The share of U.S. dollar assets in global central banks' foreign exchange reserves has dropped to a 25-year low, driven by exchange rate fluctuations and central bank actions, according to economists at the International Monetary Fund (IMF).
The share of U.S. dollar reserves held by global central banks fell to 59 percent during the fourth quarter of 2020, its lowest level in 25 years, IMF economists Serkan Arslanalp and Chima Simpson-Bell wrote Wednesday in a blog, citing the IMF's Currency Composition of Official Foreign Exchange Reserves (COFER) survey.
It marked a 12-percentage-point decline for the U.S. dollar share since the euro was launched in 1999, while the share of the euro has fluctuated around 20 percent, according to the economists.
Meanwhile, the share of other currencies including the Australian dollar, Canadian dollar and Chinese renminbi climbed to 9 percent in the fourth quarter of 2020.
The economists also found that exchange rate fluctuations can explain about 80 percent of the short-term variance in the U.S. dollar's share of global reserves since 1999, while the remaining 20 percent can be explained mainly by active buying and selling decisions of central banks to support their own currencies.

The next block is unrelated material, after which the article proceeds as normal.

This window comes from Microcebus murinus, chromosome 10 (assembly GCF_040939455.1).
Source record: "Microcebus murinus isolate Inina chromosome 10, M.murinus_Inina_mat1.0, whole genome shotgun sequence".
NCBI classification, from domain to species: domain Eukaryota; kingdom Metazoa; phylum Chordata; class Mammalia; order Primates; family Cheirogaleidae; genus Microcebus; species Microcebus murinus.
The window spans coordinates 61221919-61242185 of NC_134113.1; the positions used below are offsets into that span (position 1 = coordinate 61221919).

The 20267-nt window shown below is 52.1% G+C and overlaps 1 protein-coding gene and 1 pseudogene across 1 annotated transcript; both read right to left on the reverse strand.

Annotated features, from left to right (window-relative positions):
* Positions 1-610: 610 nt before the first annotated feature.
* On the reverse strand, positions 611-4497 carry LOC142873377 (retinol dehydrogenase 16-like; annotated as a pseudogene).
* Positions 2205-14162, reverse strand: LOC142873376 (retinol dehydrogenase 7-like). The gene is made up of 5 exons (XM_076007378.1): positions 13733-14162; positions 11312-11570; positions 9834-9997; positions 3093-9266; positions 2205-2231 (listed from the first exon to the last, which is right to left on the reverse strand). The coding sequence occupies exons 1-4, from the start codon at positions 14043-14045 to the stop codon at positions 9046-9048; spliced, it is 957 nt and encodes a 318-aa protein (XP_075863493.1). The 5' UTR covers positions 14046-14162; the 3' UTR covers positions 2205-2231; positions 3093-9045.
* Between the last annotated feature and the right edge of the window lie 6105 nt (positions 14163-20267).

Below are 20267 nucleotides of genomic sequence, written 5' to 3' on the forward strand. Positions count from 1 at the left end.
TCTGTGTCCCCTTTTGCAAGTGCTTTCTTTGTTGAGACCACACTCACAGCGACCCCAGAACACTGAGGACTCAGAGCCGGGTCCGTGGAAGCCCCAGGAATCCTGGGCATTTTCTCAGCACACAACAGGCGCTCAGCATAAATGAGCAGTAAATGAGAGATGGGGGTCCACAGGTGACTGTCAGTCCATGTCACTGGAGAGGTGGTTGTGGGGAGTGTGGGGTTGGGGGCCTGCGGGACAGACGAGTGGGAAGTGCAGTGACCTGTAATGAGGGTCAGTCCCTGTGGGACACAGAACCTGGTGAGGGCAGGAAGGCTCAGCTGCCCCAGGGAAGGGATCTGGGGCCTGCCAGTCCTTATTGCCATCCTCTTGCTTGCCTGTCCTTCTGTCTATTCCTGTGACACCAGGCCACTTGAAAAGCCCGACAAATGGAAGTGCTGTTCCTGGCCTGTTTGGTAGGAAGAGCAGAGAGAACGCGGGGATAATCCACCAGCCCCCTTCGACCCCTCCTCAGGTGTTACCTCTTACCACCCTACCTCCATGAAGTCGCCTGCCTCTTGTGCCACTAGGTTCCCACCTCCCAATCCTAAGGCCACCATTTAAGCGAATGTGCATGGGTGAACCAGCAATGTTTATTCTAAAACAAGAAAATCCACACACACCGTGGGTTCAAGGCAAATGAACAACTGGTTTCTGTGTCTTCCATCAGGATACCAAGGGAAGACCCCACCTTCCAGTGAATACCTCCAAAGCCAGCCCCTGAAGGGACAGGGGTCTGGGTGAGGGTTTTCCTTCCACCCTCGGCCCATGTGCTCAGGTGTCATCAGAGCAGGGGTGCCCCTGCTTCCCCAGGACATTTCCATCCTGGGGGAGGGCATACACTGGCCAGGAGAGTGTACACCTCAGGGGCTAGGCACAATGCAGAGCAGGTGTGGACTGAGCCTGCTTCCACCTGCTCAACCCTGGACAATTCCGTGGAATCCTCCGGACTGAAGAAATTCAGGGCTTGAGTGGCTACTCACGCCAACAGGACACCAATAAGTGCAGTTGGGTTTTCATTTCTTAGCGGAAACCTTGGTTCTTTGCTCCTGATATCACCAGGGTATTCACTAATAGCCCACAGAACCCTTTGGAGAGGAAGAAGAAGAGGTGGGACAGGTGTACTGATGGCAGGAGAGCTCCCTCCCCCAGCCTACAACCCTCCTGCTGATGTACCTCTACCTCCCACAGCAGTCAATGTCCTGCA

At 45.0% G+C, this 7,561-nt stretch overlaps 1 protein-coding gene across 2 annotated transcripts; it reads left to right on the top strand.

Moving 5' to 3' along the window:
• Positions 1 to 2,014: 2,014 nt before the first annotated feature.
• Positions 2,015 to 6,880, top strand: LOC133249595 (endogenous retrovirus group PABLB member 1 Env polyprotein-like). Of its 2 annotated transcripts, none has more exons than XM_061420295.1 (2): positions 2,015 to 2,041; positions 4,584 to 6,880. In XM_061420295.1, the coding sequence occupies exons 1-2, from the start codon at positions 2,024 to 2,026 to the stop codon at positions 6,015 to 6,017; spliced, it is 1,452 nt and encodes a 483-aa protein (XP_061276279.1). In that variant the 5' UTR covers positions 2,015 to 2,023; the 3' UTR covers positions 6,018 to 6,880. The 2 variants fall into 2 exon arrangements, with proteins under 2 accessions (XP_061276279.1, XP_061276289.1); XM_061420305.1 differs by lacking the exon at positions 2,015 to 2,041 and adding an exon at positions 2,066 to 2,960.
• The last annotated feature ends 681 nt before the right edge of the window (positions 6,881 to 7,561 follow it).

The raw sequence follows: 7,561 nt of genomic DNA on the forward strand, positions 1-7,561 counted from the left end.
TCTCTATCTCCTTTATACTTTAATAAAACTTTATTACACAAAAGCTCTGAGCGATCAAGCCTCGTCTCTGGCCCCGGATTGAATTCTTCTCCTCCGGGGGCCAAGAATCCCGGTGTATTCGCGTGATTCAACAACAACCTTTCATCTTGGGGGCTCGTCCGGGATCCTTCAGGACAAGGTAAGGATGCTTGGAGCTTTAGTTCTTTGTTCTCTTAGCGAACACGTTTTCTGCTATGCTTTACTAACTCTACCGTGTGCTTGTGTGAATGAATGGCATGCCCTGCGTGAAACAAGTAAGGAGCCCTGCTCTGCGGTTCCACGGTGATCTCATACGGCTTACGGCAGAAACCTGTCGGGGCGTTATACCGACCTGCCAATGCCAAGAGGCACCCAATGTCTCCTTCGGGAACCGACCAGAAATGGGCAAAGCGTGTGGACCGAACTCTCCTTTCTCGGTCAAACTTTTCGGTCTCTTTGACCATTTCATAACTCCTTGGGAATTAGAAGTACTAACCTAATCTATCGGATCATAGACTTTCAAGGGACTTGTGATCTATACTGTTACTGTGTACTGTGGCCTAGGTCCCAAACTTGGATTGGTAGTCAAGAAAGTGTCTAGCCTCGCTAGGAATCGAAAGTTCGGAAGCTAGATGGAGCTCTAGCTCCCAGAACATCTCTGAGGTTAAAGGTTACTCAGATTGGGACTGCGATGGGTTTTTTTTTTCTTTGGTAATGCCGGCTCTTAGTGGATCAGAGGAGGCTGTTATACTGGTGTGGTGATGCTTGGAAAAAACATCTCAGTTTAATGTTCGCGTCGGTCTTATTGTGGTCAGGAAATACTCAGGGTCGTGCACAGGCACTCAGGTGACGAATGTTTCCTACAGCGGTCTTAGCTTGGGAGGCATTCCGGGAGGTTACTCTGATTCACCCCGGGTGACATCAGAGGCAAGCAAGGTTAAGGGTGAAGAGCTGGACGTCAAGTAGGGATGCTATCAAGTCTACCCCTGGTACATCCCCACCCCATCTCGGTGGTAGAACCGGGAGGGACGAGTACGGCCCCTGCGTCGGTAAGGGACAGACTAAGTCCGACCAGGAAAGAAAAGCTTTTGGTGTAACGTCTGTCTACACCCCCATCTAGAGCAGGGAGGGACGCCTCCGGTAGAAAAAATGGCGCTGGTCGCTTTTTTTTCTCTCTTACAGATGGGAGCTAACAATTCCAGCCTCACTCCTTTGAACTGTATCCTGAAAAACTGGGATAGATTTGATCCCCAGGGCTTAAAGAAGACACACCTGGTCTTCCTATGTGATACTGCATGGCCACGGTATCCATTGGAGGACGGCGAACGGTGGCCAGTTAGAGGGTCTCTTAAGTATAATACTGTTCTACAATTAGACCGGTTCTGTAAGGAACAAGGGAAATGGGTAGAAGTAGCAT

"However, taking a longer view, the fact that the value of the U.S. dollar has been broadly unchanged, while the U.S. dollar's share of global reserves has declined, indicates that central banks have indeed been shifting gradually away from the U.S. dollar," they concluded.
"Some expect that the U.S. dollar's share of global reserves will continue to fall as emerging market and developing economy central banks seek further diversification of the currency composition of their reserves," the economists said, noting a few countries have already announced their intention to do so.